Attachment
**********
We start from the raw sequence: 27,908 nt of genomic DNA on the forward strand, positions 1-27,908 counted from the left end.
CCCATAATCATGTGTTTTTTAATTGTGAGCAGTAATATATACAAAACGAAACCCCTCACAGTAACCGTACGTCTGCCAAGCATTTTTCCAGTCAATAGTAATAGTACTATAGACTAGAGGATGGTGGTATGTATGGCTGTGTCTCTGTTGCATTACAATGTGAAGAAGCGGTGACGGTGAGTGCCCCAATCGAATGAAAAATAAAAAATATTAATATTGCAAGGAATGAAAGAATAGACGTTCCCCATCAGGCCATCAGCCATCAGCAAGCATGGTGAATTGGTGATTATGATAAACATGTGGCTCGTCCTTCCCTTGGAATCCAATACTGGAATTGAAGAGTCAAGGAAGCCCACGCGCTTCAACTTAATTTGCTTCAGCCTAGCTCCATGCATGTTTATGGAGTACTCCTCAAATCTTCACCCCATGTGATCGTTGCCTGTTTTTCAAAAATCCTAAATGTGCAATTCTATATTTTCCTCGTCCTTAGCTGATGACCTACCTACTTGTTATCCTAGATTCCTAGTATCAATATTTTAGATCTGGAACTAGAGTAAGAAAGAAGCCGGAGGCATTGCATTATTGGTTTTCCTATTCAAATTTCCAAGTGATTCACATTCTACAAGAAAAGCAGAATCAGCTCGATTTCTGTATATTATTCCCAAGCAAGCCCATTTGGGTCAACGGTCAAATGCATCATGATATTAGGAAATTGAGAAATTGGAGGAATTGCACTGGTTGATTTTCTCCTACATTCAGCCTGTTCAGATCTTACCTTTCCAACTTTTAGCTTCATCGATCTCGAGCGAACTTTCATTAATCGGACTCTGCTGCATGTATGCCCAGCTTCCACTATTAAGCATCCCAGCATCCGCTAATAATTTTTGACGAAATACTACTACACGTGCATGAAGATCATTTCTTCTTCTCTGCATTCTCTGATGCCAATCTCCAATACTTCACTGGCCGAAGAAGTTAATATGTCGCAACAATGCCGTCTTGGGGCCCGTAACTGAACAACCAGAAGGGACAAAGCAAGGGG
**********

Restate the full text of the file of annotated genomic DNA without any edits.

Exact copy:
We start from the raw sequence: 27,908 nt of genomic DNA on the forward strand, positions 1-27,908 counted from the left end.
CCCATAATCATGTGTTTTTTAATTGTGAGCAGTAATATATACAAAACGAAACCCCTCACAGTAACCGTACGTCTGCCAAGCATTTTTCCAGTCAATAGTAATAGTACTATAGACTAGAGGATGGTGGTATGTATGGCTGTGTCTCTGTTGCATTACAATGTGAAGAAGCGGTGACGGTGAGTGCCCCAATCGAATGAAAAATAAAAAATATTAATATTGCAAGGAATGAAAGAATAGACGTTCCCCATCAGGCCATCAGCCATCAGCAAGCATGGTGAATTGGTGATTATGATAAACATGTGGCTCGTCCTTCCCTTGGAATCCAATACTGGAATTGAAGAGTCAAGGAAGCCCACGCGCTTCAACTTAATTTGCTTCAGCCTAGCTCCATGCATGTTTATGGAGTACTCCTCAAATCTTCACCCCATGTGATCGTTGCCTGTTTTTCAAAAATCCTAAATGTGCAATTCTATATTTTCCTCGTCCTTAGCTGATGACCTACCTACTTGTTATCCTAGATTCCTAGTATCAATATTTTAGATCTGGAACTAGAGTAAGAAAGAAGCCGGAGGCATTGCATTATTGGTTTTCCTATTCAAATTTCCAAGTGATTCACATTCTACAAGAAAAGCAGAATCAGCTCGATTTCTGTATATTATTCCCAAGCAAGCCCATTTGGGTCAACGGTCAAATGCATCATGATATTAGGAAATTGAGAAATTGGAGGAATTGCACTGGTTGATTTTCTCCTACATTCAGCCTGTTCAGATCTTACCTTTCCAACTTTTAGCTTCATCGATCTCGAGCGAACTTTCATTAATCGGACTCTGCTGCATGTATGCCCAGCTTCCACTATTAAGCATCCCAGCATCCGCTAATAATTTTTGACGAAATACTACTACACGTGCATGAAGATCATTTCTTCTTCTCTGCATTCTCTGATGCCAATCTCCAATACTTCACTGGCCGAAGAAGTTAATATGTCGCAACAATGCCGTCTTGGGGCCCGTAACTGAACAACCAGAAGGGACAAAGCAAGGGG